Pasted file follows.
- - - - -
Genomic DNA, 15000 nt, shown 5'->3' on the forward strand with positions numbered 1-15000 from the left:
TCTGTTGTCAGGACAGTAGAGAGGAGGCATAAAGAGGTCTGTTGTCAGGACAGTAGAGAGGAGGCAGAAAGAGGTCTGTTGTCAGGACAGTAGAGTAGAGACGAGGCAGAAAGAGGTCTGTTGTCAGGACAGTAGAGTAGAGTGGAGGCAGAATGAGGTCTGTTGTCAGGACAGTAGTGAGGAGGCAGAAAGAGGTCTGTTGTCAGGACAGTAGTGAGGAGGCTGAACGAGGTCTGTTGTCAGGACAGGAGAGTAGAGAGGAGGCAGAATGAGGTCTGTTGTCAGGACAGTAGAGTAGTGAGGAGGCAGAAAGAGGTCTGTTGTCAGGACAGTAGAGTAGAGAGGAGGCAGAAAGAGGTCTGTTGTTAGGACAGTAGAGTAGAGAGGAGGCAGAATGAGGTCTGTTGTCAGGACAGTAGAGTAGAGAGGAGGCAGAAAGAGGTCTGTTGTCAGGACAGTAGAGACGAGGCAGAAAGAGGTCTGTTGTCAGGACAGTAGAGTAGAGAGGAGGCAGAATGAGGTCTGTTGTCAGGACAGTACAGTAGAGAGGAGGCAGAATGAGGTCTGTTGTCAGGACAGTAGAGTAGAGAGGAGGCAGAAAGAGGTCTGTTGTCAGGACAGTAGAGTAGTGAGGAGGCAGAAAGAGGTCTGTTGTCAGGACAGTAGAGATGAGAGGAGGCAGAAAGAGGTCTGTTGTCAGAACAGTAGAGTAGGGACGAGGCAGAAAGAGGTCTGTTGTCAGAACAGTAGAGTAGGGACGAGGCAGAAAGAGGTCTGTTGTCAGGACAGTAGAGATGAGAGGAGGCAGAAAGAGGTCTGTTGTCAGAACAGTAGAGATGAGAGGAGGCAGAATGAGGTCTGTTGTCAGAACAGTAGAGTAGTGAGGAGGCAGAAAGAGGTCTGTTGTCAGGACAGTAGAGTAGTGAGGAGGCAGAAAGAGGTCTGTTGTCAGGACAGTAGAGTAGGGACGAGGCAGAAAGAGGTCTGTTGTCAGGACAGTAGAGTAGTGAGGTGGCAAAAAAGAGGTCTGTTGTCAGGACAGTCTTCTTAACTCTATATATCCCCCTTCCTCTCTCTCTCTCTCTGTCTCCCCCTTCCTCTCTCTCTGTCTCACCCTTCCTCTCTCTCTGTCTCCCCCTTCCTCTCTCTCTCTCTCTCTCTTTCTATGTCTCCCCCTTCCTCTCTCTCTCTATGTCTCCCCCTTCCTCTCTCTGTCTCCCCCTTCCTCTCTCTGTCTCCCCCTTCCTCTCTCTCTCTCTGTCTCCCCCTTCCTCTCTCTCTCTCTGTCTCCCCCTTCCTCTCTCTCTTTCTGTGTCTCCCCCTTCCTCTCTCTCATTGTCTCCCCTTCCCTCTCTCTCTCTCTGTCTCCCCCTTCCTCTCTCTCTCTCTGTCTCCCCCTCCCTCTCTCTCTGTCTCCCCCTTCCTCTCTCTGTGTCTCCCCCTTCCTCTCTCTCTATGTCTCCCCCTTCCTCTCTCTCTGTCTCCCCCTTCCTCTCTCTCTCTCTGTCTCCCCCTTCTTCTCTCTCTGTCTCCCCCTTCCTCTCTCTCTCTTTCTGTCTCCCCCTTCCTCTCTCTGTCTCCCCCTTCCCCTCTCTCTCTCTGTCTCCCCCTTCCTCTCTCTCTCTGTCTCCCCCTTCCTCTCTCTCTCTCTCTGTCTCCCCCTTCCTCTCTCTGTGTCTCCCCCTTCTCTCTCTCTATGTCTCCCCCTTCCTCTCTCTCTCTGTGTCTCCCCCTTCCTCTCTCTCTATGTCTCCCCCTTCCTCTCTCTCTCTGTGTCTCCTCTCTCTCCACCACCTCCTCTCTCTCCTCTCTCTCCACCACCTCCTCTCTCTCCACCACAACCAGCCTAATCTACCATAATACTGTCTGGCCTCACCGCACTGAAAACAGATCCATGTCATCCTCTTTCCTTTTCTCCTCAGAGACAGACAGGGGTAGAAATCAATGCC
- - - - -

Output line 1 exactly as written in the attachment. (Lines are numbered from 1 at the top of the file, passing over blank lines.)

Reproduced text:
Genomic DNA, 15000 nt, shown 5'->3' on the forward strand with positions numbered 1-15000 from the left: